Microsoft Corp. will release Windows Vista Service Pack 1 next week to a wider audience, according to information posted on Amazon.com and reports from a Web site that correctly predicted SP1's ship date last month.
Amazon.com currently lists Vista SP1 retail copies as becoming available on Wednesday, March 19, while TechARP.com, a Malaysian Web site that nailed the update's release-to-manufacturing (RTM) date several days early, said users would be able to download SP1 starting Tuesday, March 18.
Vista SP1 shipped to duplication and resellers Feb. 4, but since then, it has only been available to previous beta testers, volume-licensing customers and subscribers to IT subscription services. In fact, subscribers to TechNet and the Microsoft Developer Network (MSDN) got access to SP1 only after raising a ruckus, with some threatening to cancel their subscriptions and others saying they would postpone Vista deployment.
Most Vista users, however, have been unable to obtain the service pack. That was a conscious decision on the part of Microsoft, which said that the delay was caused by a small number of hardware device drivers that won't properly reinstall during the SP1 upgrade. Microsoft said it needed extra time to identify the drivers and set up blocking mechanisms that will prevent users whose PCs have those drivers from receiving SP1.
Microsoft has never identified the balky drivers or the responsible hardware manufacturers.
Retail buyers of the new version of Vista face no such driver problem, Microsoft has said. According to Amazon.com Inc., customers who want packaged retail copies of SP1 can get them beginning Tuesday, March 19.
The online retailer's listings also reflect the new prices Microsoft set for Vista after it cut prices by up to 48% late last month. Price cuts in the U.S., however, were significantly smaller: 15% to 20%. Windows Vista Home Premium Upgrade, for example, lists on Amazon.com for $129.95, the price Microsoft pinned on it Feb. 28, and down from the earlier $159.95; Amazon, however, is selling that upgrade for $94.99.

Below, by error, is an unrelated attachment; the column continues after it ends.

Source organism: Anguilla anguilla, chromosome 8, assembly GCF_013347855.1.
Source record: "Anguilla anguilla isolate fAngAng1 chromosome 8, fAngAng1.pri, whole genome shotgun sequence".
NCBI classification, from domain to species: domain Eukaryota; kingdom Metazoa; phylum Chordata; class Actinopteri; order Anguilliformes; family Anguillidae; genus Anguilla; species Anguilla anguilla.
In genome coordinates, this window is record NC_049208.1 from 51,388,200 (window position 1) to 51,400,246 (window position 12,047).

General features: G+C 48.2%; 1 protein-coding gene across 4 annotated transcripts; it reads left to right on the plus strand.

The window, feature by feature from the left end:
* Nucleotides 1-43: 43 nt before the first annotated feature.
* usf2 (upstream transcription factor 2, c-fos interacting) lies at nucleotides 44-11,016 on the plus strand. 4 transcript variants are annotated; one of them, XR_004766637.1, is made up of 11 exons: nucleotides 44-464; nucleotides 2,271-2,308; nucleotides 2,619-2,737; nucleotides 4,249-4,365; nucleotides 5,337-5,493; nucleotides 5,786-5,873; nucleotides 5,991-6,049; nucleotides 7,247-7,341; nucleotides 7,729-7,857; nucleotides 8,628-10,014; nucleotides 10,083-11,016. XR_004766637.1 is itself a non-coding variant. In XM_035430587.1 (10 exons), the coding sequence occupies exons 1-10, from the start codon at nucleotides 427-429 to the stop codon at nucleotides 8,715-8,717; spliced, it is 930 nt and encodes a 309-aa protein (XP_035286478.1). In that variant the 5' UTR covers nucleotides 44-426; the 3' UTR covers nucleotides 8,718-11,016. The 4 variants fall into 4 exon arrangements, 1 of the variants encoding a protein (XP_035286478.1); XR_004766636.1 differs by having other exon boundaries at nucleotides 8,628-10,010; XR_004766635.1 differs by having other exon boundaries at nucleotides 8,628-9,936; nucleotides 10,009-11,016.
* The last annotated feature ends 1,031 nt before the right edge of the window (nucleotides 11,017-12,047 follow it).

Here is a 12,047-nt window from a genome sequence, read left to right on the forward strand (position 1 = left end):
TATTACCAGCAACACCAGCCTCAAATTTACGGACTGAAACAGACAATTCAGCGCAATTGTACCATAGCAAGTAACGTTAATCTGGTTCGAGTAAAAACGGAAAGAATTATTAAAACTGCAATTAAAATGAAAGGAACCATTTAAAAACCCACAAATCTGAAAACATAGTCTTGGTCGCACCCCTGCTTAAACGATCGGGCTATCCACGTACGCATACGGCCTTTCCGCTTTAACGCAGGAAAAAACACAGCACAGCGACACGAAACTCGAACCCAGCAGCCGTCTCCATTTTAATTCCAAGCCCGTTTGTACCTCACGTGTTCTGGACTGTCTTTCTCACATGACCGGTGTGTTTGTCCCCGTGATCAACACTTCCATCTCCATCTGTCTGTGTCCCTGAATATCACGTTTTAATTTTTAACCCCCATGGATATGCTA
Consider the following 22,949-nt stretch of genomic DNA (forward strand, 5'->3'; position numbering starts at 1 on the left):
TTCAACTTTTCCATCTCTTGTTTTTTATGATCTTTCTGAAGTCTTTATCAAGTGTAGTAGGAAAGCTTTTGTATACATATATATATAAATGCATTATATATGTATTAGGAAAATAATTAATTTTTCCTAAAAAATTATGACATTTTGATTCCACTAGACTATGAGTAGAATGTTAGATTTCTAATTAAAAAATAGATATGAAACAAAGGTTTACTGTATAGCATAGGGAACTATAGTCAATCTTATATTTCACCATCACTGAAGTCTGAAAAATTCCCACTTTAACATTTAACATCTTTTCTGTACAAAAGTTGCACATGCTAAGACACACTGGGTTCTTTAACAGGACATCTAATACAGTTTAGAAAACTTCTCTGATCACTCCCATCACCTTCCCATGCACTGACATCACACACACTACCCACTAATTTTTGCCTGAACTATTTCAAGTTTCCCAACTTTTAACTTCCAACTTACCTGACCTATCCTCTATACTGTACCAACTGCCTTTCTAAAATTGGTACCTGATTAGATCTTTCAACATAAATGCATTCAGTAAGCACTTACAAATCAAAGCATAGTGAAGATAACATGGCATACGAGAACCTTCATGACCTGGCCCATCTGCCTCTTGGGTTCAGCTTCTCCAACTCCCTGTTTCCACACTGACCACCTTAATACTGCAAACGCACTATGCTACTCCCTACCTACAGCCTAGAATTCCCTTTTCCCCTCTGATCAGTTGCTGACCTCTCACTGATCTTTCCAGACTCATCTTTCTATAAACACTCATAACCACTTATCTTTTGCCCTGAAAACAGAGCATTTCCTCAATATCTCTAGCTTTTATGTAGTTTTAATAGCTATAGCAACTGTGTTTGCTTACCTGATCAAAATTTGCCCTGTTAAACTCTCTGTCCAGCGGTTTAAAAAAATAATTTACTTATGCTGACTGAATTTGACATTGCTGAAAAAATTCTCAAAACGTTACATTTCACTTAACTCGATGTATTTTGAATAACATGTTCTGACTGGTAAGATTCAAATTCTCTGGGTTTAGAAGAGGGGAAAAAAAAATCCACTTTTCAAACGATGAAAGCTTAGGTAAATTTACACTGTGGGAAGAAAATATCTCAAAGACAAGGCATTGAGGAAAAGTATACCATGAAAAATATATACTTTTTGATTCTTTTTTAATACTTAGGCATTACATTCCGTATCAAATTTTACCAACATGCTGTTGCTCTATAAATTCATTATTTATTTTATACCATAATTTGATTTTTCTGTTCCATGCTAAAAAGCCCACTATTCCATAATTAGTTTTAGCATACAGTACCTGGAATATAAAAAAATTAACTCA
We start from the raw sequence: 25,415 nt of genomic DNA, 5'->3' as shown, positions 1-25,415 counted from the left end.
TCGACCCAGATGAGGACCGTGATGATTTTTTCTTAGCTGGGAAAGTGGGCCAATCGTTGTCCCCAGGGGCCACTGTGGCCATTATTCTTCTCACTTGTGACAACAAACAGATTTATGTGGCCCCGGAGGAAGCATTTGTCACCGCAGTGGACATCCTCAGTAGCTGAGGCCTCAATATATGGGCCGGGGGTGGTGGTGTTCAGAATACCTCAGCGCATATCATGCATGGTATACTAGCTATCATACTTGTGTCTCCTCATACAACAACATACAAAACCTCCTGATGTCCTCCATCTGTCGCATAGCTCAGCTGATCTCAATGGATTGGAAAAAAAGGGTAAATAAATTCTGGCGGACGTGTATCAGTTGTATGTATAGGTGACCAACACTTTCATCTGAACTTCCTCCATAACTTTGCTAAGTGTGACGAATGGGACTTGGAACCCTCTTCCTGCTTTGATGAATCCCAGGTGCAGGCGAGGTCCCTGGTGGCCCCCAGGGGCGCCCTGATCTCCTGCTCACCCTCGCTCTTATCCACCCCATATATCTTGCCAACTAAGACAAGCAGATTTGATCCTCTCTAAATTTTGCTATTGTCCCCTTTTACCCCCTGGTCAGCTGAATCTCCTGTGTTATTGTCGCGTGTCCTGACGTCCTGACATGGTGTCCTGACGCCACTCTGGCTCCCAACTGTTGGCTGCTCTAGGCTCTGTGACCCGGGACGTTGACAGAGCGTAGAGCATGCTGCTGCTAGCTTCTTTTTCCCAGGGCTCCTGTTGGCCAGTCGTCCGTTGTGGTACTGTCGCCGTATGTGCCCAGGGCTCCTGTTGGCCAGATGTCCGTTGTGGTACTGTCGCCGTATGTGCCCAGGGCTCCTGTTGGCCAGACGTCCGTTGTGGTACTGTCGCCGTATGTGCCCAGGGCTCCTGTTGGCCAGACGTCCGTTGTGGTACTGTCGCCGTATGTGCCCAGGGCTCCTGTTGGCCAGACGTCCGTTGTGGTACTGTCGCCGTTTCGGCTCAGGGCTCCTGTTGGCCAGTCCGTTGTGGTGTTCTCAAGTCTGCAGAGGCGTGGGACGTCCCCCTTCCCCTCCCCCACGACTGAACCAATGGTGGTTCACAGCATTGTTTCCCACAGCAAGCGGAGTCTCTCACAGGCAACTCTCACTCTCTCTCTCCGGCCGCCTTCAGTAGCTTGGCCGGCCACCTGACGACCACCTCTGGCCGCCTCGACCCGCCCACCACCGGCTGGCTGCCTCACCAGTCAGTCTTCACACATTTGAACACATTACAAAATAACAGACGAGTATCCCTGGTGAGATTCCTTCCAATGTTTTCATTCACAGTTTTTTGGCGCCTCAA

Meanwhile, the Web site that called Vista SP1's RTM has reported that current Vista users will be able to download and install SP1 starting Tuesday, March 18. TechARP.com named Tuesday as the first possible start date for what it dubbed "End-User Manual Update."
Since early February, Microsoft has said that Vista users would receive SP1 in "mid-March" by either selecting the optional update in Windows Update or downloading a stand-alone installer from Microsoft's Download Center site. Only in April will it start pushing SP1 to all Vista users who have Windows Update's Automatic Updates set to automatically retrieve and install important fixes. (TechARP has named April 18 as that date.)
When asked to confirm the March 18 delivery date for SP1, a Microsoft spokeswoman only repeated the company's earlier statements. "In mid-March, we will release Windows Vista SP1 to Windows Update and the download center on Microsoft.com," she said in an e-mail. "Customers who visit Windows Update can choose to install Service Pack 1. Any system that Windows Update determines has a driver known to not upgrade successfully will not be offered SP1."
It's unclear so far how a February snafu with affect SP1's rollout. Last month, after Microsoft pushed a pair of prerequisite patches to users, some users reported that their machines refused to finish installing one of the fixes, then went into an endless series of reboots. Several days later, Microsoft pulled the update from automatic delivery, said it was working on a solution and promised that it would "make the update available again shortly after we address the issue."
That update was designated No. 937287 and described in a support document with the same number. Microsoft has not re-released it to Windows Update as an automatic download/install.
Asked to explain how users will be able to download and install SP1 this month without the prerequisite, Microsoft's spokespeople said that the endless-reboot problem and the subsequent withdrawal of Update 937287 would not affect SP1's schedule.
"The temporary removal of the prerequisite from automatic updates will not affect the SP1 release schedule -- we are on schedule to release Windows Visa SP1 to Windows Update and the download center in mid-March and to users using Automatic Update in mid-April," different spokeswomen said as recently as last week.